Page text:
Fernando’s Footsteps

by Tony Carreño


Ignacio agreed that it had been a long and busy day for Fernando.

"Espera aquí. Voy a encontrar a tu maleta".

Zapato graciously told his friend to relax and he would locate his suitcase for him. He remembered that Maruxa had put it on the floor in a corner of the kitchen.

Entering the kitchen, he saw Aniceto meticulously cleaning the room after the late afternoon meal. Ignacio explained that their new guest was headed for bed. Aniceto smiled, with an understanding nod. He retrieved the satchel and handed it to Zapato.

"Dile que duerma bien. Mañana conoceré el chaval."

Aniceto asked Ignacio to wish Fernando a good night's sleep, and that he would meet the young man the next day.

Returning to the sitting room with the satchel, Ignacio found his friend sound asleep in his chair. He gently awakened Fernando and nudged him toward the stairway. Their room was on the third floor. When they entered, Gaitero was very impressed to see electric lightbulbs illuminating the room. While Havana certainly had availed itself of this modern invention, it was still largely limited to the homes and businesses of the wealthy. He gestured toward the light bulbs in the ceiling.

"Zapato, me siento como un rey! Parece mentira que nosotros podemos disfrutar un lujo como esto."

Fernando told Ignacio that he felt like a king...it was hard for him to believe that they were able to enjoy this luxury. Perhaps this was, indeed, "the promised land".

Zapato pointed at the bed nearer the window, indicating he had reserved it for Gaitero. The exhausted new arrival, with his clothes still on, practically fell onto the comfortable mattress. As he glanced toward the window, he could see the last vestiges of sunlight quickly disappearing. His first day in the USA was quickly coming to a close. He was soon in a deep slumber.

A wonderful combination of soft sunlight and the aroma of brewing coffee awoke Gaitero.

Outside his window there was an oak tree like the one outside of the dining room window. It made for a wonderful natural filter, buffering the effects of the rising sun. He was refreshed and ready for a day of exploration. In the bed across the room, Ignacio was still asleep and Fernando was careful not to disturb him. Still fully clothed, he entered the hallway and saw a man carrying an armful of white towels. He was older than Fernando and wore a black beret and wire-rim glasses. He turned toward the young Spaniard.

"Buenos días. Soy Aniceto Fernandez, y muy bienvenido! Estoy llevando estas toallas limpias al baño. Venga."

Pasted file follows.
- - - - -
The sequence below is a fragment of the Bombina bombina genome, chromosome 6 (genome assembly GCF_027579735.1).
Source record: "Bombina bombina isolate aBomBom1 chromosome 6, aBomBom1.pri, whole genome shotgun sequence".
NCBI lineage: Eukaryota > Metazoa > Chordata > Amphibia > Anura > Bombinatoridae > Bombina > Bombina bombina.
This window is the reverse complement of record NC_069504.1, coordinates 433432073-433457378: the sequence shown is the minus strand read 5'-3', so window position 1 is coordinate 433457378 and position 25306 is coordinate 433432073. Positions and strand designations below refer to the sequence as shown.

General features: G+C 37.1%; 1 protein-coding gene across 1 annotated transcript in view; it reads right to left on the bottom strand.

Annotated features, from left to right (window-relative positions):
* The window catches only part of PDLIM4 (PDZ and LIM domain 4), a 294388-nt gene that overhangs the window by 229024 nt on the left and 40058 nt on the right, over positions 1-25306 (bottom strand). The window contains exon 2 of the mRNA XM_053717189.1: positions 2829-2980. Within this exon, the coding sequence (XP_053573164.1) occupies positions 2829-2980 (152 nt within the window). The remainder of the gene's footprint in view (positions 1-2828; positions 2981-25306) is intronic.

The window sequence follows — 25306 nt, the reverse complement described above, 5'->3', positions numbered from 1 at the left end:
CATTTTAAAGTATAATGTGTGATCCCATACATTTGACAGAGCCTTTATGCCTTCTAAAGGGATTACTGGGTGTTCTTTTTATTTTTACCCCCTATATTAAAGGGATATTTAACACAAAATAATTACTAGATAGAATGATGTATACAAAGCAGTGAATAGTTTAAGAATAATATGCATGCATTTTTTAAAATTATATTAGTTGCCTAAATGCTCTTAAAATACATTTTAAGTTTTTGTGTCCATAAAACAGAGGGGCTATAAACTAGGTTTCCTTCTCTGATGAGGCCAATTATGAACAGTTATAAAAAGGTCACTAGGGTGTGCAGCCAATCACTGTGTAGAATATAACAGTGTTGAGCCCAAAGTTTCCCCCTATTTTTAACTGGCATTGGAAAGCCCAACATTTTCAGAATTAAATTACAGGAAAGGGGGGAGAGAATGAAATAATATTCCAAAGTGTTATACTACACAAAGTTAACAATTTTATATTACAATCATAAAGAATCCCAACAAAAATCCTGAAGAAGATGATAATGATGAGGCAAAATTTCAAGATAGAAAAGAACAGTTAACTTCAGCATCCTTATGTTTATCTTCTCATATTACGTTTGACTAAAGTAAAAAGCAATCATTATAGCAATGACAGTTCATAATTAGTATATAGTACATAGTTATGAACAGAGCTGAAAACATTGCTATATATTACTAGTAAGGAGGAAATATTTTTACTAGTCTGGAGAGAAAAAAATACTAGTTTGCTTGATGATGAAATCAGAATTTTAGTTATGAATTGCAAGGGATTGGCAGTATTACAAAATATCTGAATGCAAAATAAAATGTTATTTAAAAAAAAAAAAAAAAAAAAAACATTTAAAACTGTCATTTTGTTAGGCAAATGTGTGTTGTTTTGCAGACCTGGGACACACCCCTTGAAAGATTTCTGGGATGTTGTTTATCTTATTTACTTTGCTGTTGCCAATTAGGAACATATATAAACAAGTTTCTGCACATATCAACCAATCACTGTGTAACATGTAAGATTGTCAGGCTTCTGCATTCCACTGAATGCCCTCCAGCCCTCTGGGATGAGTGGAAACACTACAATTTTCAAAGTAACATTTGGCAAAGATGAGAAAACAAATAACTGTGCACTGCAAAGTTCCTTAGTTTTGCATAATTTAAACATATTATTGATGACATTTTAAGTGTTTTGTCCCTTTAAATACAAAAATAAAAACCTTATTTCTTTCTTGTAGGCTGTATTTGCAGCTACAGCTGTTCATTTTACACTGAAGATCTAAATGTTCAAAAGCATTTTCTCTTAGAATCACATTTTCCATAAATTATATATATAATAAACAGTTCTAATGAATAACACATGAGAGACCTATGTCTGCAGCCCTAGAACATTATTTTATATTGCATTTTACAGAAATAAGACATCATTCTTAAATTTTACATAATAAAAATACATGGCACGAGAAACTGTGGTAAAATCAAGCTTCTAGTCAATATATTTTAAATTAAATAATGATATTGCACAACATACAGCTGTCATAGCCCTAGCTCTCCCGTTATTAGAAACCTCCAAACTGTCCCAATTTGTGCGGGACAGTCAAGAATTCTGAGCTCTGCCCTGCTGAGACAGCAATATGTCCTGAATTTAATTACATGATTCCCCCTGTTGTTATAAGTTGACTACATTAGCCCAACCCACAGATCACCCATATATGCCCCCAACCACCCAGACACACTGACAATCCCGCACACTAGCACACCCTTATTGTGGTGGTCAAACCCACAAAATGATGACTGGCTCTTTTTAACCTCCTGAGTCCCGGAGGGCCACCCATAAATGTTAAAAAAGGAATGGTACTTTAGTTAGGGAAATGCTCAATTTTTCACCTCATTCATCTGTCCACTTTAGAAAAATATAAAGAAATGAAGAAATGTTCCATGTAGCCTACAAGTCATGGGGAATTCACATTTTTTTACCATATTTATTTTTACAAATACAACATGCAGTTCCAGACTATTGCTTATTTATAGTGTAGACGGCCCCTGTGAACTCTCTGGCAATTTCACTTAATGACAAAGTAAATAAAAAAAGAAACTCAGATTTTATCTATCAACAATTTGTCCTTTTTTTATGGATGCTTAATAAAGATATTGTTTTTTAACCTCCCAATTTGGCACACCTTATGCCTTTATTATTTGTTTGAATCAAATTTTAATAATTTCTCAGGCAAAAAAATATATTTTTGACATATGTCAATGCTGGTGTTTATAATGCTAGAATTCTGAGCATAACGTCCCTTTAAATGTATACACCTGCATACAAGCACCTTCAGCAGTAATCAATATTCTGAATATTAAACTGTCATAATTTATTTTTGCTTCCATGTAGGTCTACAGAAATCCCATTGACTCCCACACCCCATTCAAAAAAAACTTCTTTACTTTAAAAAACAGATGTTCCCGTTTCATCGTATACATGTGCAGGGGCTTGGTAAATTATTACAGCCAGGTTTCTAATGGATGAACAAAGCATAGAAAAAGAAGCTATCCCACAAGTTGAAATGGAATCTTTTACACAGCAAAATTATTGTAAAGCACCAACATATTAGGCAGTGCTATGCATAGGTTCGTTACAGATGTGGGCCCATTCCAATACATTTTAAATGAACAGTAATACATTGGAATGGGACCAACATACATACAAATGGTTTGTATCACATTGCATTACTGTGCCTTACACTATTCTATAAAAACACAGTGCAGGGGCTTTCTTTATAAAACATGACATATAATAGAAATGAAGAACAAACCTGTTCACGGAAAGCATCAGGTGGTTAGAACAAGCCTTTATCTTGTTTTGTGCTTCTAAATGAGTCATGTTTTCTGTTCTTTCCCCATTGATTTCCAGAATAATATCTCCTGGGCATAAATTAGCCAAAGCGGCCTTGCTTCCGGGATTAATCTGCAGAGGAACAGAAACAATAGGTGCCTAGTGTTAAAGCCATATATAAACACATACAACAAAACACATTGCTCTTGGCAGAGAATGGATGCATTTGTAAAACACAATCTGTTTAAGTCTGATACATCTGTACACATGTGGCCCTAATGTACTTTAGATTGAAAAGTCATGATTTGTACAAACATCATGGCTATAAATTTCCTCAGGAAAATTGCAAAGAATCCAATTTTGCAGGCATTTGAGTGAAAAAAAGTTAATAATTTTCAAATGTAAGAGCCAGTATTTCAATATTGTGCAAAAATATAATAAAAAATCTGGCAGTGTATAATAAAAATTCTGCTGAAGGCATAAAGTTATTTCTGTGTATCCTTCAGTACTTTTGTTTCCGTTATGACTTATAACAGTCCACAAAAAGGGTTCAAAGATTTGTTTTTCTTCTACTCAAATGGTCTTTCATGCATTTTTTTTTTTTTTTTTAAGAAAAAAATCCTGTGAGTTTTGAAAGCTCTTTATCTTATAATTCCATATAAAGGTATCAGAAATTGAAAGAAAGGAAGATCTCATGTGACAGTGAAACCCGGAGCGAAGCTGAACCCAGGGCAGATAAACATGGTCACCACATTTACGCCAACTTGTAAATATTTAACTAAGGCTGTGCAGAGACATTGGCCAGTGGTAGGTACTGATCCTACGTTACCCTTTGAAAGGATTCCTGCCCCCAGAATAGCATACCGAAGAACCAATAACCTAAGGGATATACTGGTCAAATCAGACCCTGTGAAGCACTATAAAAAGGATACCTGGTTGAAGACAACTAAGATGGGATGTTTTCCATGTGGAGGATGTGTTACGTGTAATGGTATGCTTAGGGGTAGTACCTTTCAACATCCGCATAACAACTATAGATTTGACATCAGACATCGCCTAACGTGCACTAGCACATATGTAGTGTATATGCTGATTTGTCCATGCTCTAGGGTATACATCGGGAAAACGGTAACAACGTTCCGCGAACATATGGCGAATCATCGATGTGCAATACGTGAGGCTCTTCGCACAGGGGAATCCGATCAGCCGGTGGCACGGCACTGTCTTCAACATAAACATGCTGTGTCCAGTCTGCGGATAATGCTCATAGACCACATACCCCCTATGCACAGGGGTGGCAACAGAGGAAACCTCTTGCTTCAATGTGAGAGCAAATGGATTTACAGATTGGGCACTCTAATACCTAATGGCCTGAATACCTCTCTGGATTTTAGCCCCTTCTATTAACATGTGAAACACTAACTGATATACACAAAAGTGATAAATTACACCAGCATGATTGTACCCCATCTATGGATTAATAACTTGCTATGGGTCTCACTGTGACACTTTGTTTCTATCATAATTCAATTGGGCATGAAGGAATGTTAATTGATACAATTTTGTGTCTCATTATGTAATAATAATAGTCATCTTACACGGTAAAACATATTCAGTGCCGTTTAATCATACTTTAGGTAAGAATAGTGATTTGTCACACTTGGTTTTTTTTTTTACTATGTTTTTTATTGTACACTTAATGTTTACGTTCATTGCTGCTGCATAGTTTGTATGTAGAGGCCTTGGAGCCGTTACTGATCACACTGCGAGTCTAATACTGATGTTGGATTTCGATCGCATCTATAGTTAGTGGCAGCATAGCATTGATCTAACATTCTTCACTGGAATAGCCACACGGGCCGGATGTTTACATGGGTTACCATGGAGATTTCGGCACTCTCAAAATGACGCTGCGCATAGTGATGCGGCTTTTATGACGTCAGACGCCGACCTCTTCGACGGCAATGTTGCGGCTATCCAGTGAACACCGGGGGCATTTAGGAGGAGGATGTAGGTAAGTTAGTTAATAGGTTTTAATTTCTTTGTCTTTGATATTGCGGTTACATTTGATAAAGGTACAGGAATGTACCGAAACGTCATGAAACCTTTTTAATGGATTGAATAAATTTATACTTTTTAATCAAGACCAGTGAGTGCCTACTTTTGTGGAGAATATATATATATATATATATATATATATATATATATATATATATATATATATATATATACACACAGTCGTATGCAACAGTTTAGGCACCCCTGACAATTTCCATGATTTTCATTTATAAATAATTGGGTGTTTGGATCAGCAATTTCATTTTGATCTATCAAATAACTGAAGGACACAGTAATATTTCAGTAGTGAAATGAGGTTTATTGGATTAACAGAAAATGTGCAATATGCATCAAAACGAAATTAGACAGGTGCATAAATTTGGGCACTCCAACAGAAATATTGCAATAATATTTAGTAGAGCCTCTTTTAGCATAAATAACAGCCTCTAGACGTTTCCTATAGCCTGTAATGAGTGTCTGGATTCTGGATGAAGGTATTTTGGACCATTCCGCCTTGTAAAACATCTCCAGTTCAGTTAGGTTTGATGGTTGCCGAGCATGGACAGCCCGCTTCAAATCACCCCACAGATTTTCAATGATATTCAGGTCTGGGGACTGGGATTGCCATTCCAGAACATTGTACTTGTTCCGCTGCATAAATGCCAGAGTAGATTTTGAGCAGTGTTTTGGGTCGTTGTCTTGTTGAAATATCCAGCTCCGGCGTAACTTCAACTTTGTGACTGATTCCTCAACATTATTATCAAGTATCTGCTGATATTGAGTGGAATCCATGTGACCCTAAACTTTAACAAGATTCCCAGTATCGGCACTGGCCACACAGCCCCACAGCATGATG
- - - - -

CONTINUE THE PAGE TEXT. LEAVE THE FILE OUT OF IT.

Aniceto, his new landlord, had warmly introduced himself and welcomed Fernando. He was replenishing the communal bathroom with fresh towels. He gestured to Gaitero to follow him.

After a wash, Fernando dressed and went downstairs. In typical Spanish fashion, breakfast was light....coffee with boiled milk, toasted bread, and some cheese and fruit. As he was finishing his meal, Zapato joined him. Refreshed, Fernando was anxious to learn more about what he might expect on Monday morning at the cigar factory. As his friend and mentor took his last swallow of coffee and rose from his chair, he pointed toward a doorway at the back of the main hall. Gaitero followed closely behind. Beyond the doorway, there was an enclosed outdoor area. Many men were gathered, sitting on long wooden benches in the bright morning sun. It was rather cool, and a large wood-burning fire provided just enough warmth for comfort.

Scattered amongst the men were several large stone carving wheels mounted vertically on what appeared to be a type of wooden wheelbarrow. A system of pulleys and a foot pedal provided the power that turned the stone wheel. Fernando immediately recognized them as portable Galician sharpening stones. These caught the attention of Fernando.

"Anda! Los afiladores gallegos!"

Fernando excitedly confirmed what they were.

Since the Middle Ages, Galicians, particularly those from the province of Ourense, were well-known for their blade-sharpening skills. Many sharpeners could be found in the Galician community in Cuba, but Gaitero hadn't expected to find something so iconically northern Spanish in Tampa.

As more men came out to enjoy the sun, several took their positions at the stone wheels. Maruxa appeared with many of her best knives from the kitchen. Placing them on a bench near the wheels, she collectively thanked the sharpeners with her usual smile. As the Galicians began pedaling, a calming whirring sound could be heard. Each man reached for a knife and deftly sharpened it, sparks flying about. Within minutes, each knife had been perfectly sharpened.

As conversation among the gathered men continued, some, including Ignacio, began reaching into small boxes or leather pouches. Fernando noticed that they were retrieving curious-looking knives. They were not large. Some had wooden handles designed for grasping with one hand. Others were merely pieces of metal with a sharp edge. These knives were curved, almost like a wide crescent moon. They began handing these to the Galician sharpeners, and the whirring and the sparks continued.

Fernando remained curious about these strange-looking knives.


This is a work of fiction. With the exception of references to known and publicly documented historical entities, the following apply:

Names, characters, businesses, places, events, locales, and incidents are either the products of the author’s imagination or used in a fictitious manner. Any resemblance to actual persons, living or dead, or actual events is purely coincidental. ©Tony Carreño 2020